LTA to grant bike-sharing licences to six operators; sets limits on fleet size

LTA to grant bike-sharing licences to six operators; sets limits on fleet size

The Land Transport Authority (LTA) said on Friday (Sep 28) it will award licences to six bicycle-sharing operators at the end of next month, albeit at limited fleet sizes.

SINGAPORE: The Land Transport Authority (LTA) said on Friday (Sep 28) it will award licences to six bicycle-sharing operators at the end of next month, albeit at limited fleet sizes.

Full licences have been granted to ofo, Mobike and SG Bike, and sandbox licences to Anywheel, Grabcycle and Qiqi Zhixiang. These licences will be awarded at the end of October, after the payment of licence fees by the operators. 

The application of a seventh operator, GBikes, was rejected because it did not satisfy certain assessment criteria, LTA said. 

The applications were assessed based on a set of criteria, including the operator’s ability to manage indiscriminate parking, fleet utilisation rate, financial strength, redistribution plans, overall demand for shared-bicycles and availability of parking spaces, said the LTA.

Where applicable, LTA also considered the track record of the applicants in managing cases of indiscriminate parking.

Companies that had operated a dockless bicycle-sharing service in Singapore for at least six months under a memorandum of understanding with the LTA were eligible to apply for a full licence.

Those with "little or no experience" operating shared bicycles in Singapore were granted sandbox licences instead.

READ: QR code geo-fencing, new licensing regime to tackle indiscriminate parking of shared bicycles

“While bicycle-sharing services provide a convenient and healthy option for first-and-last-mile journeys, rapid growth in the number of bicycles has also led to rampant indiscriminate parking of bicycles which creates safety issues and degrades our living environment,” said LTA in a media statement. 

“Prior to the commencement of the licensing regime, BSOs (bicycle-sharing operators) expanded their fleets aggressively to gain market share. The licensing regime is intended to address these issues and ensure that BSOs operate in a responsible manner, and make considerate and efficient use of limited public spaces.”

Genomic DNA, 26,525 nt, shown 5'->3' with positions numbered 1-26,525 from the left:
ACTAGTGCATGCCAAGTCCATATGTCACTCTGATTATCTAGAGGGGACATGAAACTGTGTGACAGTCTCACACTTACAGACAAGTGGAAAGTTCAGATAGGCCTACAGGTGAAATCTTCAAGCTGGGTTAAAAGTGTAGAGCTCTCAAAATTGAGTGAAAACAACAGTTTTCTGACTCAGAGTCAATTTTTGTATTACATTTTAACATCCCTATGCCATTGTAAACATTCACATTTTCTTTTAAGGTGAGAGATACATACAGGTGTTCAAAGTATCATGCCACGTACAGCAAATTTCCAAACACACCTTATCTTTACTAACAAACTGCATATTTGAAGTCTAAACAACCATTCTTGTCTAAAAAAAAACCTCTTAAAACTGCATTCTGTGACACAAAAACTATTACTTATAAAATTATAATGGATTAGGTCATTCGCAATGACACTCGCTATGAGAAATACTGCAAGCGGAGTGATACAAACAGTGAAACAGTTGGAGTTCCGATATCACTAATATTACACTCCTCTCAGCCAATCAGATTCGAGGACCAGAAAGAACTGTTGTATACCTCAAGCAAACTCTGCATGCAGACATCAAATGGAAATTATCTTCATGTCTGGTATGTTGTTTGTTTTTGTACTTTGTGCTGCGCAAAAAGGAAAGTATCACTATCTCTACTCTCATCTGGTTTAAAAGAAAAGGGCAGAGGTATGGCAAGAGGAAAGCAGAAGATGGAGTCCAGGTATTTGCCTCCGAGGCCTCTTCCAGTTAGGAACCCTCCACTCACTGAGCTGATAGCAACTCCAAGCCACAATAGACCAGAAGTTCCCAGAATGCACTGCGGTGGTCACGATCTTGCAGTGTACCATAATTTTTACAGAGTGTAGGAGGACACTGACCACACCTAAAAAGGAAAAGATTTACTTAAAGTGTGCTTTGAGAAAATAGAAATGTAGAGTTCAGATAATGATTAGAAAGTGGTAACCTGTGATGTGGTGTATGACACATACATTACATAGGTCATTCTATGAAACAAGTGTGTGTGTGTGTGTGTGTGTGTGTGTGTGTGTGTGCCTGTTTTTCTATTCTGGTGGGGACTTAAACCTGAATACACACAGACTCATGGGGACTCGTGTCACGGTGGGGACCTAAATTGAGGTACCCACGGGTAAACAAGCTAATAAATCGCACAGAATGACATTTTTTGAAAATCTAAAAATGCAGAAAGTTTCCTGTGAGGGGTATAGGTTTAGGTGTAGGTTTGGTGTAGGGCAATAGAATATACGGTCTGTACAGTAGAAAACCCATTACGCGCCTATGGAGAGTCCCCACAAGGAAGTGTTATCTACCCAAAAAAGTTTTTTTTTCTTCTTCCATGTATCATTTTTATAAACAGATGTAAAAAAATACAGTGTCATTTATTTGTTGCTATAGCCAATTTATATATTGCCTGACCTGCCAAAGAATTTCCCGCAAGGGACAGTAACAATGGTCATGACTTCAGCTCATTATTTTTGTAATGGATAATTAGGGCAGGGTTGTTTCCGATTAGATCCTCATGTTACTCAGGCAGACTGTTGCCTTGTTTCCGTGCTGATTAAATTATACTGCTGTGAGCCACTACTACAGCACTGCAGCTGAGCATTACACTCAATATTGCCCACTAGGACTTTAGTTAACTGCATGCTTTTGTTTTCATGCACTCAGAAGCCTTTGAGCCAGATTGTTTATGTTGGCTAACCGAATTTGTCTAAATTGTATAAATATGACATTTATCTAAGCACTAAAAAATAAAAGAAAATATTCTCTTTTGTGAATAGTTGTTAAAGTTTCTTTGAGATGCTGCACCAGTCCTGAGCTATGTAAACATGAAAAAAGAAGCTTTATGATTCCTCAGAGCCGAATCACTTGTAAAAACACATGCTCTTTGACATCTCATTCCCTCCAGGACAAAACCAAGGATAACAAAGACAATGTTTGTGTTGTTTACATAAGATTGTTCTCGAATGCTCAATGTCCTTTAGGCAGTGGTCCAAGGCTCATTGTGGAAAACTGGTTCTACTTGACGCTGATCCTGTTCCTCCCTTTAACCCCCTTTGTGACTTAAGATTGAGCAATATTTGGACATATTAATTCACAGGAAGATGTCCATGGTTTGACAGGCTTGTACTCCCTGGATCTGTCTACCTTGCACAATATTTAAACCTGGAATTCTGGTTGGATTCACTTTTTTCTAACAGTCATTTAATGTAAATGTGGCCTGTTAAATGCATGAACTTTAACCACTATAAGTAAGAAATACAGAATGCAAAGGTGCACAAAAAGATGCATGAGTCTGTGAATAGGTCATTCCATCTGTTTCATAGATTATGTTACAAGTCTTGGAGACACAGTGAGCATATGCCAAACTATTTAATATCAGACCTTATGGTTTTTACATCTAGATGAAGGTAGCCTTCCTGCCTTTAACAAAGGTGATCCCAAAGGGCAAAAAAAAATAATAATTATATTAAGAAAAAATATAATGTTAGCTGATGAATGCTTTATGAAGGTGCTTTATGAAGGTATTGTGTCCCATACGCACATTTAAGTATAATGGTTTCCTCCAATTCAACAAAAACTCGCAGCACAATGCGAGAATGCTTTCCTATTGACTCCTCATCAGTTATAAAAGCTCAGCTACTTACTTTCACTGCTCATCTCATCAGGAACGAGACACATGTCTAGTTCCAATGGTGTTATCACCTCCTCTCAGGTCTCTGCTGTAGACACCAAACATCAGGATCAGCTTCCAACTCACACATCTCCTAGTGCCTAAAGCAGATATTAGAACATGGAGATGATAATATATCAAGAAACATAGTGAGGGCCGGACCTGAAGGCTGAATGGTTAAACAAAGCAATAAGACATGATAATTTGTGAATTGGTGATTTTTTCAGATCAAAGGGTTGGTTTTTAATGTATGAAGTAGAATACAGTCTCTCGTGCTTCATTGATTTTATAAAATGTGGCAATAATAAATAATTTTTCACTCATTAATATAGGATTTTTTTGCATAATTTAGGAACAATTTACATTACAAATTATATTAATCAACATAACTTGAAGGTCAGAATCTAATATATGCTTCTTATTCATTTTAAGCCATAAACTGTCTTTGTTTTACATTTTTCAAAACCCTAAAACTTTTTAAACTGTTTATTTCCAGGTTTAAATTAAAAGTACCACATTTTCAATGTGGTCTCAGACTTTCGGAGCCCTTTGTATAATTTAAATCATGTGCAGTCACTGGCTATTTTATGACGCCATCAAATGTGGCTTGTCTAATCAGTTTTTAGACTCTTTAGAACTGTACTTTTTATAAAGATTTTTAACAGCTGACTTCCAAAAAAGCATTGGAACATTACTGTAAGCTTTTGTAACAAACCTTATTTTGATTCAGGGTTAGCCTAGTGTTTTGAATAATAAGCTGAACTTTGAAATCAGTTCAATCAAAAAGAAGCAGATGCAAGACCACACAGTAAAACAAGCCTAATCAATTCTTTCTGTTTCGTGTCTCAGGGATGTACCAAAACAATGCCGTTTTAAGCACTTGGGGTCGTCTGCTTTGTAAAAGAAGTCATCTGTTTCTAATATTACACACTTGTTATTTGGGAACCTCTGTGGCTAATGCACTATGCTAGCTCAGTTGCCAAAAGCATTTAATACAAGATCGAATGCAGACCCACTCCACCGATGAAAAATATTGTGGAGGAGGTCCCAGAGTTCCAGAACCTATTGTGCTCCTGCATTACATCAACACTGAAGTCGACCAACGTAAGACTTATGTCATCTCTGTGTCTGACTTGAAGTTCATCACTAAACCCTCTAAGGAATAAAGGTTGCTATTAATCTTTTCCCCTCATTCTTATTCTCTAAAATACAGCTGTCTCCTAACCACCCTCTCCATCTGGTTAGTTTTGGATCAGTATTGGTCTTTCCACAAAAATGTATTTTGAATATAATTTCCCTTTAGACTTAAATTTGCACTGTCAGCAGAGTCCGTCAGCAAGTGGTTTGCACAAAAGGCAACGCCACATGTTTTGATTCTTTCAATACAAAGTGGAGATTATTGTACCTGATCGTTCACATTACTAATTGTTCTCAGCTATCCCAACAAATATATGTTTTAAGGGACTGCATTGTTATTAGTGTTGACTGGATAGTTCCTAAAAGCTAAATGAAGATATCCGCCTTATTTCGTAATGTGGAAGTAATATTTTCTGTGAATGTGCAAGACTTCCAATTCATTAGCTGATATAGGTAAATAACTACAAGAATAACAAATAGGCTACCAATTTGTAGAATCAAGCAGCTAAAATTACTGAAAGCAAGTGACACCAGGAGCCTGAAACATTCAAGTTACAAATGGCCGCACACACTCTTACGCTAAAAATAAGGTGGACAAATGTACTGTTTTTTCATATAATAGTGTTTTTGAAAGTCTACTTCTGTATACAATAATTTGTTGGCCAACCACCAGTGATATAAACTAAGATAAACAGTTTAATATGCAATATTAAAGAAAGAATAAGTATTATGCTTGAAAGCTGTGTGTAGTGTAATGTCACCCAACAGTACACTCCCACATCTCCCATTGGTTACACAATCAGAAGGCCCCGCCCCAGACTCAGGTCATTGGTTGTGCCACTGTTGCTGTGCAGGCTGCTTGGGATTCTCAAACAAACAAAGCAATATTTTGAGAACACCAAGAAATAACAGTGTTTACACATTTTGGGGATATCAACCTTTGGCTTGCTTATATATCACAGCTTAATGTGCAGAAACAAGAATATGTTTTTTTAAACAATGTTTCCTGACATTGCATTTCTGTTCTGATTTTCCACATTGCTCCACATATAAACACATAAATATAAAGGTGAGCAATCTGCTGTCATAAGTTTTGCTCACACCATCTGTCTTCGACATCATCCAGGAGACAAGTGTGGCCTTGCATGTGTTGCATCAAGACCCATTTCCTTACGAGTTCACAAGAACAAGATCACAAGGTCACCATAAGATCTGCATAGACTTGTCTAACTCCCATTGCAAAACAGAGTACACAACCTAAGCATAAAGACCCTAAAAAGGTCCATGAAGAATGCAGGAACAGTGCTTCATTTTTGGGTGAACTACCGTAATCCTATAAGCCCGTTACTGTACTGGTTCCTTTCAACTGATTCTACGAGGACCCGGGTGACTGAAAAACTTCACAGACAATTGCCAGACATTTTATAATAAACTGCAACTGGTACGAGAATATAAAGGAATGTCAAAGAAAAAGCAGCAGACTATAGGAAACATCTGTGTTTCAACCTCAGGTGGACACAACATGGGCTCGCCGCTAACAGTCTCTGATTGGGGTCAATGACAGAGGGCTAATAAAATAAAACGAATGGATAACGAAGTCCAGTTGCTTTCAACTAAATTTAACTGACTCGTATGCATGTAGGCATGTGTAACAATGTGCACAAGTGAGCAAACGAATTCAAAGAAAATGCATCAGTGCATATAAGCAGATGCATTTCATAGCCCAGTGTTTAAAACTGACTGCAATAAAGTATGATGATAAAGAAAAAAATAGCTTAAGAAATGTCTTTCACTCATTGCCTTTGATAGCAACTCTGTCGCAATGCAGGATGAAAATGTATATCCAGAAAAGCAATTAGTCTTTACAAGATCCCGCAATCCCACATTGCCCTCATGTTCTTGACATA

Under the new licensing scheme, ofo and Mobike will be allowed to operate a maximum fleet of 25,000 bicycles each, while SGBike will be allowed to operate up to 3,000 bicycles.

Channel NewsAsia understands that ofo had submitted an application to operate a fleet of 80,000 bikes in Singapore.

Operating under a sandbox licence, Anywheel as well as Grabcycle will be allowed to operate a maximum of 1,000 bicycles each, while Qiqi Zhixiang will be permitted to operate a fleet of 500.

Operators granted the sandbox licence will be subject to a subset of the full licence requirements, so that they can “learn how to manage their fleet responsibly before scaling up”, said the LTA.  Their performances will be monitored before LTA determines whether to grant them full licences.

Licensed operators can submit applications to expand their fleet sizes twice a year – in January and July. “Responsible licensees” that are able to manage their fleets effectively will be given the opportunity to grow their fleets, said LTA.

New operators that intend to provide bicycle-sharing or personal mobility device-sharing (PMD-sharing) services in Singapore may apply for a licence in January next year.

READ: The Big Read: No more errantly parked bikes? New regime promising, but requires some pain


LTA also said in its release that the current utilisation rate for shared bicycles in Singapore - which number more than 100,000 - is low.

“The average utilisation rate for the entire shared bicycle population is slightly more than one trip per day. However, about half of the population is not actively used. This is much lower than the utilisation rates in other cities such as New York City and Chicago, where each shared bicycle is used about three to six times a day," LTA said.

“We will give operators sufficient time to right-size their fleets and transit to the new licencing regime,” it added.

Under the new licencing regime, approved operators that do not comply with licence conditions will face regulatory sanctions, which may include financial penalties of up to S$100,000 for each non-compliance, reductions in fleet size, suspension or termination of their licences, added the LTA.

Unlicensed operators may face a fine of up to S$10,000 and/or a jail term of up to six months, with a further fine of S$500 for each day the offence continues after conviction.

As part of the new licensing requirements, a Quick-Response (QR) code parking system for shared shared bicycles will be implemented next year to ensure users do not park indiscriminately, the LTA announced on Tuesday.

Those who fail to park properly and scan the QR code will be charged S$5 by licensed operators while users who park indiscriminately three times in one year will be banned from using all bicycle-sharing services for up to a year.

Both the QR code parking system and the ban on errant users will begin in January next year.

Source: CNA/mt(aj)